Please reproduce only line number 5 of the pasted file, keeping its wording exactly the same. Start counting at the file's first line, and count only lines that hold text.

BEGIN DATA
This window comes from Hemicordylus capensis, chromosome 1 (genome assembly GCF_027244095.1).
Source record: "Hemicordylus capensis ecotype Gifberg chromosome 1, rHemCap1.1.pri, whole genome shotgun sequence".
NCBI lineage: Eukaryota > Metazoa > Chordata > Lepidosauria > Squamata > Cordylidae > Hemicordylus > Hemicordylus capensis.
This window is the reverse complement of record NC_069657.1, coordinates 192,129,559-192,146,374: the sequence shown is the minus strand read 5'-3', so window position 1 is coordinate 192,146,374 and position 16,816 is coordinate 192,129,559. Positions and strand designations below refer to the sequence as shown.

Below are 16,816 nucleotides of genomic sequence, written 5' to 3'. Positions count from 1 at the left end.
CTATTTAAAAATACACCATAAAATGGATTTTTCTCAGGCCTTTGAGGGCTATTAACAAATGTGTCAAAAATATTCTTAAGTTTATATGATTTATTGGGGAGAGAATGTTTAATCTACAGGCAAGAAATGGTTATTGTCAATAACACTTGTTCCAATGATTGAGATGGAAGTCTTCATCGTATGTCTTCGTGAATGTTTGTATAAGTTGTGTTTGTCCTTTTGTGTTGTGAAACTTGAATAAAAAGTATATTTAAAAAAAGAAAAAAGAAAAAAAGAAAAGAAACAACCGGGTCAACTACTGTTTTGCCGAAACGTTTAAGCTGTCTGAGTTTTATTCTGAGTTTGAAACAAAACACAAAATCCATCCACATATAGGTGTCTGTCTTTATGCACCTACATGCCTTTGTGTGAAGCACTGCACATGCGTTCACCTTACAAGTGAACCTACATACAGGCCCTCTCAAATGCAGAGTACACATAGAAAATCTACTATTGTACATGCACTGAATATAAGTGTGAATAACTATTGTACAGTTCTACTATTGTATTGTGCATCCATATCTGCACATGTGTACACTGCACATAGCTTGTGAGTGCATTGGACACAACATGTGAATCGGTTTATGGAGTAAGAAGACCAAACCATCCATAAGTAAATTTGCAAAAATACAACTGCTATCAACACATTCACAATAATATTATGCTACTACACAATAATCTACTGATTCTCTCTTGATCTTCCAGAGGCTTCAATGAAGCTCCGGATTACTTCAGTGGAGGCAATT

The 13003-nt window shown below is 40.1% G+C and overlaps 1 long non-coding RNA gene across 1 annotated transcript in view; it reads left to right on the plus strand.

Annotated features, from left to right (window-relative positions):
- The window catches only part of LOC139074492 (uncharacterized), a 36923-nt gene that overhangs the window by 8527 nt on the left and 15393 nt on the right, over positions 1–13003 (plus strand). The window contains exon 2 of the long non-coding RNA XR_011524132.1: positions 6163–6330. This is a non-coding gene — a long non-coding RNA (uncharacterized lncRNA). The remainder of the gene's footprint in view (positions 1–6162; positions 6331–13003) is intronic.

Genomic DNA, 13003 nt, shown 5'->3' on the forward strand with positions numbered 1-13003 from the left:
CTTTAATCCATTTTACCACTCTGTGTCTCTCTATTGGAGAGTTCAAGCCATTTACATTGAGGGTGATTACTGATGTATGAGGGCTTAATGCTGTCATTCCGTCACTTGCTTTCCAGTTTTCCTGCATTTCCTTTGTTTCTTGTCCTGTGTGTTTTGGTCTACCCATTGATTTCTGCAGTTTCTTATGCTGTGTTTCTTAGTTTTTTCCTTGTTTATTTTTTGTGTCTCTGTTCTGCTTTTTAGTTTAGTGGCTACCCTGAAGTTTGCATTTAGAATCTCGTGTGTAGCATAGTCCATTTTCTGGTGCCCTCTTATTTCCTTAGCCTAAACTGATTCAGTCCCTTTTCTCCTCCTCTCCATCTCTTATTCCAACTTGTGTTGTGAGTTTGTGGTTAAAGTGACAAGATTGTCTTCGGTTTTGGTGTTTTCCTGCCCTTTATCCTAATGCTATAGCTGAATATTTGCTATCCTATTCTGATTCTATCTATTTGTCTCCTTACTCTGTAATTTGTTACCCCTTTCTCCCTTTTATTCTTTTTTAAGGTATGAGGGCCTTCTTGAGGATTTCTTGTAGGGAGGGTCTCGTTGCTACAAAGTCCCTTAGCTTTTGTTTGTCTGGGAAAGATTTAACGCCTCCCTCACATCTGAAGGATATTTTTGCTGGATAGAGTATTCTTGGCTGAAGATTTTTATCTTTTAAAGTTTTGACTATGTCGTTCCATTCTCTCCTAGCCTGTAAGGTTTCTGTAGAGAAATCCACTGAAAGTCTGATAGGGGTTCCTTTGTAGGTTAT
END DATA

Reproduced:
Below are 16,816 nucleotides of genomic sequence, written 5' to 3'. Positions count from 1 at the left end.